A quarter of a century on from his heyday, Tommy Byrne's humour still runs along the same dark faultlines of sarcasm and self-irony.
n the trailer for a biographical documentary on his life coming to Irish cinemas next month, he is staring impassively at the interviewer as he declares: "Hasn't been a terrible life. I just lost out on about a hundred million dollars. That's all!"
I haven't seen Tommy since he was in Dublin eight years ago, dipping in and out of book awards where his remarkable autobiography 'Crashed and Byrned' was creating such a stir. "See you for a beer after?" he said to me one evening in the Mansion House.
"Definitely!" I lied.
I'd been one of the journalists raising a din about Tommy back in the early 1980s when it's probably fair to say he was the fastest race driver in the world. But he was also routinely rough-edged and blunt, a man only too happy to play up to the "knacker from Dundalk" stereotype he himself summons so recurringly in his book.
So Tommy Byrne and "a beer" seemed like some kind of gateway metaphor to a night of hopelessly dissolute excess. One thing to like him, quite another to voluntarily choose his volatile company for the evening. With Mansion House formalities over, I ran.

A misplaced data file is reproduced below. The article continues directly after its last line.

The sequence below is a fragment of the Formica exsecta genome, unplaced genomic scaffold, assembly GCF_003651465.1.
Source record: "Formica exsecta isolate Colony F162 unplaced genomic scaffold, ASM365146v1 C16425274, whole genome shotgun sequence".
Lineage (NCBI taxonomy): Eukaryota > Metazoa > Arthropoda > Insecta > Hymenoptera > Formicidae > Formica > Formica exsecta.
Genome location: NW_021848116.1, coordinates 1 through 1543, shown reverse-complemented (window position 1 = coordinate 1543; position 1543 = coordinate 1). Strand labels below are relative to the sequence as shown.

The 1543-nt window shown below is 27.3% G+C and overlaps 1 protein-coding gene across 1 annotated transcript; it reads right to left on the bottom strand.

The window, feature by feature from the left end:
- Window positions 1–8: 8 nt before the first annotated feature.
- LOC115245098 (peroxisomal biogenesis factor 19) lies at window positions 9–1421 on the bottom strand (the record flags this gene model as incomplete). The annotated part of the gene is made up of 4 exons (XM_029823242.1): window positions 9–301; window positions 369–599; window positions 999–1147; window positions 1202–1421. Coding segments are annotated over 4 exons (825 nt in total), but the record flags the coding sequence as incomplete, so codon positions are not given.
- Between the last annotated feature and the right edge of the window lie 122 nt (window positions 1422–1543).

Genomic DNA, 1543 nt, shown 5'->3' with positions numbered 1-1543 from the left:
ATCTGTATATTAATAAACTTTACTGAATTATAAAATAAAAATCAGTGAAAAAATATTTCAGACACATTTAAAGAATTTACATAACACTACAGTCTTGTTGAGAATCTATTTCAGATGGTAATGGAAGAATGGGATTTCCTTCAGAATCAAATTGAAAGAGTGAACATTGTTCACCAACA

He says he has found the tone of the film 'Crash and Burn' a little too maudlin and regretful for his own taste, given, "It's not like I died!" But there will always be an undertow of loss to the story of someone broadly accepted as the equal of superstars like Michael Schumacher and the late Ayrton Senna in terms of natural talent.
That that story is being taken to the cinema now seems entirely apt, given the best Hollywood imaginations would struggle to keep up with Byrne's habitual proximity to chaos during the years he might have become the biggest name Irish sport ever gave to the world.
He was nobody's role model, that's for sure. But there was a time when his talent was so compelling it threatened to over-ride all the angst and dysfunction that seemed to follow him about like an echo.
The world of Formula One, at least that part of it at the cutting edge of speed as distinct from that just feeding wealthy egos down the back, eventually baulked at giving Tommy Byrne a real chance however. It baulked because, in motorsport, talent is just the opening line to a long essay.
Byrne's famous test for McLaren in October '82 was mildly sabotaged by the team out of (what they considered) prudent concern that he might just try too hard and crash, a mechanic revealing years later the team's decision to dial back the throttle range on the car.